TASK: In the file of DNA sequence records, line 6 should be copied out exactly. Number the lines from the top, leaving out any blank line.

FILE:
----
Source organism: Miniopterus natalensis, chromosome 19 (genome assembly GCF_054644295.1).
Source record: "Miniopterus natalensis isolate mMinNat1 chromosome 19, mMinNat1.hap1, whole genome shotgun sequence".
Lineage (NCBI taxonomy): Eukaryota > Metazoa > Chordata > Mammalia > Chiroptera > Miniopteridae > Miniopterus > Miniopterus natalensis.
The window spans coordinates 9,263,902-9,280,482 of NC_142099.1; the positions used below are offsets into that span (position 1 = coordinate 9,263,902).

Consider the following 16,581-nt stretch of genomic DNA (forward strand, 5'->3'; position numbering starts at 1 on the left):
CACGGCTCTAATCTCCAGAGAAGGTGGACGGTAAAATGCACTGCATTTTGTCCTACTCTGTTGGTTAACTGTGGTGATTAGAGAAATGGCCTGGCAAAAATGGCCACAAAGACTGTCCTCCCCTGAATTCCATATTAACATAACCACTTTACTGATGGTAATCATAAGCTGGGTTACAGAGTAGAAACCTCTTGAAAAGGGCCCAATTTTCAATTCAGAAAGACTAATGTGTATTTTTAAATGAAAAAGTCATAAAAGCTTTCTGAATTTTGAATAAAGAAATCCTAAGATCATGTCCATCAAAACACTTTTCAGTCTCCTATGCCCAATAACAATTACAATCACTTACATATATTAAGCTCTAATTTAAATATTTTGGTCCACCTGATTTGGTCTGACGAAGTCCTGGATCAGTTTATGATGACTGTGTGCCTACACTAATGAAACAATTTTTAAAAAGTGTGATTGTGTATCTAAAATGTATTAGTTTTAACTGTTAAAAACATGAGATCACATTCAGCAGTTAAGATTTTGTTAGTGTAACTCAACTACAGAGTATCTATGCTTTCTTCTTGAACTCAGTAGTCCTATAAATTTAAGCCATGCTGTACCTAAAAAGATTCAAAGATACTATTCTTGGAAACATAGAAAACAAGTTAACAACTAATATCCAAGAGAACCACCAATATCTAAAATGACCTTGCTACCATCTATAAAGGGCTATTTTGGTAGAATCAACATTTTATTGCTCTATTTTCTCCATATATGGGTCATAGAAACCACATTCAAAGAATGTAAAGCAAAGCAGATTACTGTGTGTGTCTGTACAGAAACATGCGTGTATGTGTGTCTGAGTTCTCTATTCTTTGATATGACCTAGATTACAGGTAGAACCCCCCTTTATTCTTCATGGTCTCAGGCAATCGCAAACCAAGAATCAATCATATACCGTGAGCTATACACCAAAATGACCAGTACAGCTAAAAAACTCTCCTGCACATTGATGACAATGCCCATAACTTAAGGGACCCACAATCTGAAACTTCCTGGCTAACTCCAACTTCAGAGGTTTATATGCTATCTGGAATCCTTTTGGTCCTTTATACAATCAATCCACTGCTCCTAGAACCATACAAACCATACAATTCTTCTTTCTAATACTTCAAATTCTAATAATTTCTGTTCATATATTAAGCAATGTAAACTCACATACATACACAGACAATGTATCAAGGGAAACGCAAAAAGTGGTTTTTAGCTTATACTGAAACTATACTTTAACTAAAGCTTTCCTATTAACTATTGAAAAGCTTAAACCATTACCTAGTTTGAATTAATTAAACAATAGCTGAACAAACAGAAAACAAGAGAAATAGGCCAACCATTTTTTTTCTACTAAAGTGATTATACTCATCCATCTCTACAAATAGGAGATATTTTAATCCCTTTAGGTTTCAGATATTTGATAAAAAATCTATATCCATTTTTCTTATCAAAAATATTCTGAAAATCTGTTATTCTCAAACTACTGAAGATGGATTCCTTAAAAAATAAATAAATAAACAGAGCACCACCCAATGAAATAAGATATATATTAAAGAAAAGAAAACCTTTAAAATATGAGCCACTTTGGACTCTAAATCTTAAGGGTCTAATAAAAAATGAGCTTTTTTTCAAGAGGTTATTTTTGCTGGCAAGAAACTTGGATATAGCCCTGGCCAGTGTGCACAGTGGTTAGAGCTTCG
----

CACGGCTCTAATCTCCAGAGAAGGTGGACGGTAAAATGCACTGCATTTTGTCCTACTCTGTTGGTTAACTGTGGTGATTAGAGAAATGGCCTGGCAAAAATGGCCACAAAGACTGTCCTCCCCTGAATTCCATATTAACATAACCACTTTACTGATGGTAATCATAAGCTGGGTTACAGAGTAGAAACCTCTTGAAAAGGGCCCAATTTTCAATTCAGAAAGACTAATGTGTATTTTTAAATGAAAAAGTCATAAAAGCTTTCTGAATTTTGAATAAAGAAATCCTAAGATCATGTCCATCAAAACACTTTTCAGTCTCCTATGCCCAATAACAATTACAATCACTTACATATATTAAGCTCTAATTTAAATATTTTGGTCCACCTGATTTGGTCTGACGAAGTCCTGGATCAGTTTATGATGACTGTGTGCCTACACTAATGAAACAATTTTTAAAAAGTGTGATTGTGTATCTAAAATGTATTAGTTTTAACTGTTAAAAACATGAGATCACATTCAGCAGTTAAGATTTTGTTAGTGTAACTCAACTACAGAGTATCTATGCTTTCTTCTTGAACTCAGTAGTCCTATAAATTTAAGCCATGCTGTACCTAAAAAGATTCAAAGATACTATTCTTGGAAACATAGAAAACAAGTTAACAACTAATATCCAAGAGAACCACCAATATCTAAAATGACCTTGCTACCATCTATAAAGGGCTATTTTGGTAGAATCAACATTTTATTGCTCTATTTTCTCCATATATGGGTCATAGAAACCACATTCAAAGAATGTAAAGCAAAGCAGATTACTGTGTGTGTCTGTACAGAAACATGCGTGTATGTGTGTCTGAGTTCTCTATTCTTTGATATGACCTAGATTACAGGTAGAACCCCCCTTTATTCTTCATGGTCTCAGGCAATCGCAAACCAAGAATCAATCATATACCGTGAGCTATACACCAAAATGACCAGTACAGCTAAAAAACTCTCCTGCACATTGATGACAATGCCCATAACTTAAGGGACCCACAATCTGAAACTTCCTGGCTAACTCCAACTTCAGAGGTTTATATGCTATCTGGAATCCTTTTGGTCCTTTATACAATCAATCCACTGCTCCTAGAACCATACAAACCATACAATTCTTCTTTCTAATACTTCAAATTCTAATAATTTCTGTTCATATATTAAGCAATGTAAACTCACATACATACACAGACAATGTATCAAGGGAAACGCAAAAAGTGGTTTTTAGCTTATACTGAAACTATACTTTAACTAAAGCTTTCCTATTAACTATTGAAAAGCTTAAACCATTACCTAGTTTGAATTAATTAAACAATAGCTGAACAAACAGAAAACAAGAGAAATAGGCCAACCATTTTTTTTCTACTAAAGTGATTATACTCATCCATCTCTACAAATAGGAGATATTTTAATCCCTTTAGGTTTCAGATATTTGATAAAAAATCTATATCCATTTTTCTTATCAAAAATATTCTGAAAATCTGTTATTCTCAAACTACTGAAGATGGATTCCTTAAAAAATAAATAAATAAACAGAGCACCACCCAATGAAATAAGATATATATTAAAGAAAAGAAAACCTTTAAAATATGAGCCACTTTGGACTCTAAATCTTAAGGGTCTAATAAAAAATGAGCTTTTTTTCAAGAGGTTATTTTTGCTGGCAAGAAACTTGGATATAGCCCTGGCCAGTGTGCACAGTGGTTAGAGCTTCG